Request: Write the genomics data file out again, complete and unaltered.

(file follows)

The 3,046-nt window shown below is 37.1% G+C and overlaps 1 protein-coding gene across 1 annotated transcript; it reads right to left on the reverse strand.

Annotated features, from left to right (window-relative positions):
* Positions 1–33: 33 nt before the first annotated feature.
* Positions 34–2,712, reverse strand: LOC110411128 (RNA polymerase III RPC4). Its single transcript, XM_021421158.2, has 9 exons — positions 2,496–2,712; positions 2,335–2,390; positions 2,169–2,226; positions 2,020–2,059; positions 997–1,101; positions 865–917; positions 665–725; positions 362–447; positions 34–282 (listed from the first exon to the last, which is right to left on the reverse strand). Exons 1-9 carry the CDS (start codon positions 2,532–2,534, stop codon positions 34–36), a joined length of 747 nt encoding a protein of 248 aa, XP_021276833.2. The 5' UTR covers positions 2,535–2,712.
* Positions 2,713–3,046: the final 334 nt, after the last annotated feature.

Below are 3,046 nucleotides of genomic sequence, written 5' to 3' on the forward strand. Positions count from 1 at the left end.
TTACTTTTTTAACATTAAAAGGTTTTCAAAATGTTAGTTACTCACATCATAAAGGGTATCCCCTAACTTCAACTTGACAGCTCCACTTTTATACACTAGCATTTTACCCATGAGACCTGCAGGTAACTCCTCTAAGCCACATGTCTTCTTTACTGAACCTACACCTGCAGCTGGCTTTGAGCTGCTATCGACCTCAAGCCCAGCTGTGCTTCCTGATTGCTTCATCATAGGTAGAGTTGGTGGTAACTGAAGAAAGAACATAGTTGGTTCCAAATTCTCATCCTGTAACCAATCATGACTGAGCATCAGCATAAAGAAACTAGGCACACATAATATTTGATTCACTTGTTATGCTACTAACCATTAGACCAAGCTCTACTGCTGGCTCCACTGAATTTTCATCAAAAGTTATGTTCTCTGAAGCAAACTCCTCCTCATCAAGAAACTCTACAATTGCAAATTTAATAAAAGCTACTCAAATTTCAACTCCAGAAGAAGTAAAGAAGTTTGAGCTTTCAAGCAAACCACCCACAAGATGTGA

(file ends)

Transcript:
The 3,046-nt window shown below is 37.1% G+C and overlaps 1 protein-coding gene across 1 annotated transcript; it reads right to left on the reverse strand.

Annotated features, from left to right (window-relative positions):
* Positions 1–33: 33 nt before the first annotated feature.
* Positions 34–2,712, reverse strand: LOC110411128 (RNA polymerase III RPC4). Its single transcript, XM_021421158.2, has 9 exons — positions 2,496–2,712; positions 2,335–2,390; positions 2,169–2,226; positions 2,020–2,059; positions 997–1,101; positions 865–917; positions 665–725; positions 362–447; positions 34–282 (listed from the first exon to the last, which is right to left on the reverse strand). Exons 1-9 carry the CDS (start codon positions 2,532–2,534, stop codon positions 34–36), a joined length of 747 nt encoding a protein of 248 aa, XP_021276833.2. The 5' UTR covers positions 2,535–2,712.
* Positions 2,713–3,046: the final 334 nt, after the last annotated feature.

Below are 3,046 nucleotides of genomic sequence, written 5' to 3' on the forward strand. Positions count from 1 at the left end.
TTACTTTTTTAACATTAAAAGGTTTTCAAAATGTTAGTTACTCACATCATAAAGGGTATCCCCTAACTTCAACTTGACAGCTCCACTTTTATACACTAGCATTTTACCCATGAGACCTGCAGGTAACTCCTCTAAGCCACATGTCTTCTTTACTGAACCTACACCTGCAGCTGGCTTTGAGCTGCTATCGACCTCAAGCCCAGCTGTGCTTCCTGATTGCTTCATCATAGGTAGAGTTGGTGGTAACTGAAGAAAGAACATAGTTGGTTCCAAATTCTCATCCTGTAACCAATCATGACTGAGCATCAGCATAAAGAAACTAGGCACACATAATATTTGATTCACTTGTTATGCTACTAACCATTAGACCAAGCTCTACTGCTGGCTCCACTGAATTTTCATCAAAAGTTATGTTCTCTGAAGCAAACTCCTCCTCATCAAGAAACTCTACAATTGCAAATTTAATAAAAGCTACTCAAATTTCAACTCCAGAAGAAGTAAAGAAGTTTGAGCTTTCAAGCAAACCACCCACAAGATGTGA